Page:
I2C official datasheet

  • And you are probably using I2C already to interface with sensors, displays and other components. I
    – user31481
    Commented Nov 18, 2017 at 8:13

You can use RS-485 connection between all arduinos using serial port of all. For a half duplex connection for 4 arduinos, the setup can be like this:

What Do You Need:

  • 4 RS-485 line drivers (like max485). One for each arduino
  • if the distance between arduinos are short (under 1 mt) these will br enough
  • if the distance between arduinos are long (over 2mt) you'll need to use at least 24 AWG twisted pair cable between them and 2 120 ohm resistors. These resistors will be line terminators.
  • You can check max485 datasheet to see how to connect them

Setting Up:

To use rs485 with arduino and half duplex, you'll need 3 pins. 2 pins for rx and tx. 1 pin for transmit-enable. In half duplex mode, normally all nodes are in listening mode. To configure transmit enable, connect "drive enable" and "receive enable" pins of rs485 driver together. This will be our "transmit-enable" pin.


      |        |
c  RX |------->|RO     4
p  TX |------->|DI     8
u D13 |------->|TE&RE^ 5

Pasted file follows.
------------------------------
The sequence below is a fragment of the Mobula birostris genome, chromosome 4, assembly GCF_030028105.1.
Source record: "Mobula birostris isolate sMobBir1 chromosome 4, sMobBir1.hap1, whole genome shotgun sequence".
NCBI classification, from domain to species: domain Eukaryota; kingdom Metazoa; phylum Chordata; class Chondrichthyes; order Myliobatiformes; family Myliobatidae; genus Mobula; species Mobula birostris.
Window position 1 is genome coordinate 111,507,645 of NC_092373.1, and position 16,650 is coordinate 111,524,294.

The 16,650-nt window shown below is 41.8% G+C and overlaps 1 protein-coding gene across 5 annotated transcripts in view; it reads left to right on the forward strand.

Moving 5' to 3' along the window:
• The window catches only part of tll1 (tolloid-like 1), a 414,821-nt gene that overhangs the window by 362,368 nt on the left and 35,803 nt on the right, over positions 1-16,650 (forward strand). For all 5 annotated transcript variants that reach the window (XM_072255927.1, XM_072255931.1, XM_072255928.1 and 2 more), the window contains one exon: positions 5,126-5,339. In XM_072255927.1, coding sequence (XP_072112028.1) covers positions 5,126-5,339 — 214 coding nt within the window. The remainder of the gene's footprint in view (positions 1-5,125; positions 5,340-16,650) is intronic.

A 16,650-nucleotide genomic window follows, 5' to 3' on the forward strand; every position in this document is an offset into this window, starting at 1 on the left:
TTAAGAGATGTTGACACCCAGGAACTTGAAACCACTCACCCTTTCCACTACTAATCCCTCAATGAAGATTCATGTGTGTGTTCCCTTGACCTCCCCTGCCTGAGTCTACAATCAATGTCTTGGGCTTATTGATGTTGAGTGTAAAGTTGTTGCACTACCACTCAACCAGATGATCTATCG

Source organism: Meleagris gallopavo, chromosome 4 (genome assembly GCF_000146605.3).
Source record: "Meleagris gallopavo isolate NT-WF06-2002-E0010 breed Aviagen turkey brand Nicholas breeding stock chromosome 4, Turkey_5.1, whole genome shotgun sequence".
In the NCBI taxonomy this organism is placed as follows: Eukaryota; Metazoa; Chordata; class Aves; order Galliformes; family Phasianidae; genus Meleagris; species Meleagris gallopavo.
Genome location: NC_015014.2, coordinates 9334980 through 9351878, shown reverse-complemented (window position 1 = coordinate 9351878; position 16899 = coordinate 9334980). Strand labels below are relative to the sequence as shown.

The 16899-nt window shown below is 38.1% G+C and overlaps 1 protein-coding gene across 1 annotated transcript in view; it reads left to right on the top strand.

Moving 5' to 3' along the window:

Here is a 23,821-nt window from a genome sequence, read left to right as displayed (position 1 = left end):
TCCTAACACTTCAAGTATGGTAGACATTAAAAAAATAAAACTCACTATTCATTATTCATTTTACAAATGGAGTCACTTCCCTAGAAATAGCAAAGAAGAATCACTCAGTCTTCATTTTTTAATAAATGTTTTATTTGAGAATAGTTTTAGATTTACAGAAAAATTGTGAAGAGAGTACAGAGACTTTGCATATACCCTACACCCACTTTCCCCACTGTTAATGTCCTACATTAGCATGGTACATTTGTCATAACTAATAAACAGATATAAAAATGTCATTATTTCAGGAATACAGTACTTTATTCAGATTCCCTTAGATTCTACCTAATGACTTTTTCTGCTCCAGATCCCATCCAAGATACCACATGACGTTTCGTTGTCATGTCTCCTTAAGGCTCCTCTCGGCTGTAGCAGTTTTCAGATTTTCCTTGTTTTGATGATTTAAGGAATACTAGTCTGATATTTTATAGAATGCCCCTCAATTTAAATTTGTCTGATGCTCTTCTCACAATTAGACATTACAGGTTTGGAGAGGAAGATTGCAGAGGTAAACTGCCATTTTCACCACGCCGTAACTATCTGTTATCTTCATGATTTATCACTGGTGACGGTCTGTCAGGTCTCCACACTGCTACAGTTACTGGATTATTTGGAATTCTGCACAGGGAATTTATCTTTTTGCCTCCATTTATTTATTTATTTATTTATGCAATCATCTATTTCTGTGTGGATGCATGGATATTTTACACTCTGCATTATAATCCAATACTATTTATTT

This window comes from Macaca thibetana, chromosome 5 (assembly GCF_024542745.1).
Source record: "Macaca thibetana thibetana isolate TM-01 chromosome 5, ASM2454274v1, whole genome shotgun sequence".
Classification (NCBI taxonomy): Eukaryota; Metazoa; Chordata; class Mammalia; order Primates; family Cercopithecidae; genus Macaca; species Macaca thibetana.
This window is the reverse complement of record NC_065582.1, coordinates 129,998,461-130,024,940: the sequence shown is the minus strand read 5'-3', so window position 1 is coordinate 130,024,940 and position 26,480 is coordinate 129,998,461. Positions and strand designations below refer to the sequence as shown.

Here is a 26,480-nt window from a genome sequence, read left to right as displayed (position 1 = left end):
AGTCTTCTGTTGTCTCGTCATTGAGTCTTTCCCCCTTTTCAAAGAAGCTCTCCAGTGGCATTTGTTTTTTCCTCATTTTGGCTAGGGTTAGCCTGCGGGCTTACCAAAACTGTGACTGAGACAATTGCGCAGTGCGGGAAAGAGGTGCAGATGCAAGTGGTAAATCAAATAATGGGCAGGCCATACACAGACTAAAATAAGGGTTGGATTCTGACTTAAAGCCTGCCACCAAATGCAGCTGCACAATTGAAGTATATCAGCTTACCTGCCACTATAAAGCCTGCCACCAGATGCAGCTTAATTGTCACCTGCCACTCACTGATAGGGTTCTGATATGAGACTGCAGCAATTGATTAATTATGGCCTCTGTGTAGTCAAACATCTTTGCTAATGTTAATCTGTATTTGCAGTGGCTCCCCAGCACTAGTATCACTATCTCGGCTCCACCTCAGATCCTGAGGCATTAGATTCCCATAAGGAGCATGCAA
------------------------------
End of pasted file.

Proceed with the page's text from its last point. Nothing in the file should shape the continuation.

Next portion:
|        |


Download this library (Mertbus). This library implements a basic transport layer. It is in alpha stage but functional. There is sample code in it and also a .net library.

The logic is similar to TCP/IP. Give every node an address between 0 and 126. 127 is the broadcast id. Means if you send data to id 127 all nodes will receive it. If you send data to only one node (ex. 2 ...) only target node will receive.


#include "MertBus.h" //include header

#define TXEN 13  //transmit-enable pin
#define SELF_ID 1  //id of this node

MertBus mb;  //communicator class

void setup() {
   Serial.begin(57600); //prepare the serial port as usual
   Serial.println("Begin init");
   //then initialize mertbus instance with port, pin and id
   mb = MertBus(Serial,TXEN,SELF_ID); 

void loop() {
  if(mb.checkData()) {    //check if and valid data received
    // reply to sender char[] and length, 26 chars
    mb.reply("Incoming Data (SendData): ",26); 
    // reply to sender the received data
  } else {

To be a master, to send data (without replying to a message, starting a new one):

//buffer data to send, to_addr is target node address 
//buffer_size is the size of data to send.